Diffraction spikes appear in photos taken with Newtonian and some other types of telescopes. They happen when you have a secondary mirror in the middle of the telescope tube. This mirror reflects the light coming back from the primary mirror, directing it towards the focuser, which houses the eyepiece or camera. The secondary isn’t able to float there on its own, and so it’s held there by a structure which is normally called a “spider”. You can see a typical four-vane spider in the photograph to the left.
Having these vanes in the light path gives rise to the diffraction spikes.
What causes diffraction spikes?
Diffraction spikes are caused when incoming light meets some sort of obstruction – in this case the straight vanes that support the secondary mirror. The light is scattered perpendicular to that obstruction, that is, if the vane runs up-down, the light is scattered left-right. This results in the effect of the star having lines sprouting from it.
You can see a few of these spikes my poorly-coloured image of Southern Albireo. They’re so common that most people don’t even notice them. It’s sometimes known as the “Star of Bethlehem” effect.
Some people hate diffraction spikes, and others love them – to the point of simulating them. You can do that with a special filter, or you can even stretch a couple of pieces of cotton across the front of your refractor!
But what do diffraction spikes mean and what do they show about the telescope?
How many spikes should you see?
The number of spikes in your image is equal to twice the number of spider vanes, but very often diffraction spikes are overlaid on each other, so it’s hard to count them. But you can normally guess the shape of the spider by the number of diffraction spikes each bright star has. Most Newtonians have four vanes, so each star will have eight spikes. However, because pairs of vanes are on the same angle, the spikes are overlaid and it should look like four. Famously, the James Webb Space Telescope produces eight (six in a regular pattern with two smaller ones at 90 degrees).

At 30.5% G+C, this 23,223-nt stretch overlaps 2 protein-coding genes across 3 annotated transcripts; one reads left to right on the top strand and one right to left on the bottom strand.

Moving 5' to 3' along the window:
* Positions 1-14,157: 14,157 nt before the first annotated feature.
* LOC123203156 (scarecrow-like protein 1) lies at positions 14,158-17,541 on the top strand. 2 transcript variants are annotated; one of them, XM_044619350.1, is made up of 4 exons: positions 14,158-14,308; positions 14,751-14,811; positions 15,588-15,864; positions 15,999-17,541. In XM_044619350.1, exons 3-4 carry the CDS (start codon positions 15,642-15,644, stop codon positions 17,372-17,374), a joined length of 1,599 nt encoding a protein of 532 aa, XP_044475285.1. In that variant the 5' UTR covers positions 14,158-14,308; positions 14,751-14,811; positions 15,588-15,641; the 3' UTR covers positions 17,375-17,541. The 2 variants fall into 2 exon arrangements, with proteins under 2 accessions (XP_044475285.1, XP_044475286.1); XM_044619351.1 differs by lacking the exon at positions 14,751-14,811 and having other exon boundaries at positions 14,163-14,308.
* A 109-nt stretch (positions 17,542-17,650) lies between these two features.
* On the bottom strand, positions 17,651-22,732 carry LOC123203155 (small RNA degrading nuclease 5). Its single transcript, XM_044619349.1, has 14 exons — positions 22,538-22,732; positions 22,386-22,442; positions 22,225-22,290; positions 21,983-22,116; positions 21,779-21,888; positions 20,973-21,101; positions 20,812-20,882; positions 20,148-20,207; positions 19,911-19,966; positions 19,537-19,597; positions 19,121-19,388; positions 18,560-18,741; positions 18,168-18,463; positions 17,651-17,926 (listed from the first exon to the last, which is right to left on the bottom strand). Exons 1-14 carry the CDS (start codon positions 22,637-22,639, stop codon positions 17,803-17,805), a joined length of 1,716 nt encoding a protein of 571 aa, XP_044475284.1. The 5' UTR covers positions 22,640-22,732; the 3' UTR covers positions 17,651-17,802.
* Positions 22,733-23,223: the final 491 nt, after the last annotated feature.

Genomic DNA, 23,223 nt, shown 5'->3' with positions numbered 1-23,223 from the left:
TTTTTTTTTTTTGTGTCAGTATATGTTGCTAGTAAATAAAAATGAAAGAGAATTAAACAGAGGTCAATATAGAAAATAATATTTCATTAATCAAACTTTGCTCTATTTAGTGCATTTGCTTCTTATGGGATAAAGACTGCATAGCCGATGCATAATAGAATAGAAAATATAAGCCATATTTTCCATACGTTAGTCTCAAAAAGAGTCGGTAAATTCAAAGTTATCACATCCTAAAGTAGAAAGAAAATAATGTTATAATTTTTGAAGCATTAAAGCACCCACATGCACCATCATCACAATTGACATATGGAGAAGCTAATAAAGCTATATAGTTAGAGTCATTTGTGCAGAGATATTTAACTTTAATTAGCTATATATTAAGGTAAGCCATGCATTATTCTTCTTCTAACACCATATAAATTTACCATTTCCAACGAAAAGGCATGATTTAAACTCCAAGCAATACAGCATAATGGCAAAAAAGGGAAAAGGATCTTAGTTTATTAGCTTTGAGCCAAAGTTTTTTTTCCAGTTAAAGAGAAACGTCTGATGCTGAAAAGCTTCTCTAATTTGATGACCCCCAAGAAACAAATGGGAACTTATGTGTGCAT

Quality of the spikes
But if your spider isn’t adjusted perfectly, your diffraction spikes are going to look … messy. Those bright stars are going to give rise to spikes that diverge, don’t quite hit the middle of the star, or otherwise look ragged. This is what happens when your spider isn’t precisely in the centre of the tube and on the optical axis, so each pair of vanes isn’t pointed perfectly at each other. If the vanes themselves are bent or twisted, even slightly, this can also affect the spikes. And there are other things, like mirror clips or intrusions into the tube, that affect spike-like flares from your bright stars.
Getting good diffraction spikes
Proper adjustment of spider vanes can be devilishly difficult. Some high-end telescopes avoid the problem by using solid spiders, cut from a single piece of aluminium. This prevents vanes from bending, and the secondary from moving off the optical axis. It also makes the spider much more robust so not only will it hold collimation longer, when you do need to adjust it, the spider won’t flex so the adjustment is much easier.
You can see the solid spider in this partly-constructed Astroworx telescope here.
…and the result?
Have a look at this detail from an image of a bright star. The spikes are straight, fine and not split. It was taken with an Astroworx 12″ f/4 telescope with a solid spider, which you can see on the right. The spikes are so good that you can even see the spectral pattern of the star that is causing them.
This is the gold standard for Newtonian astrophotographs.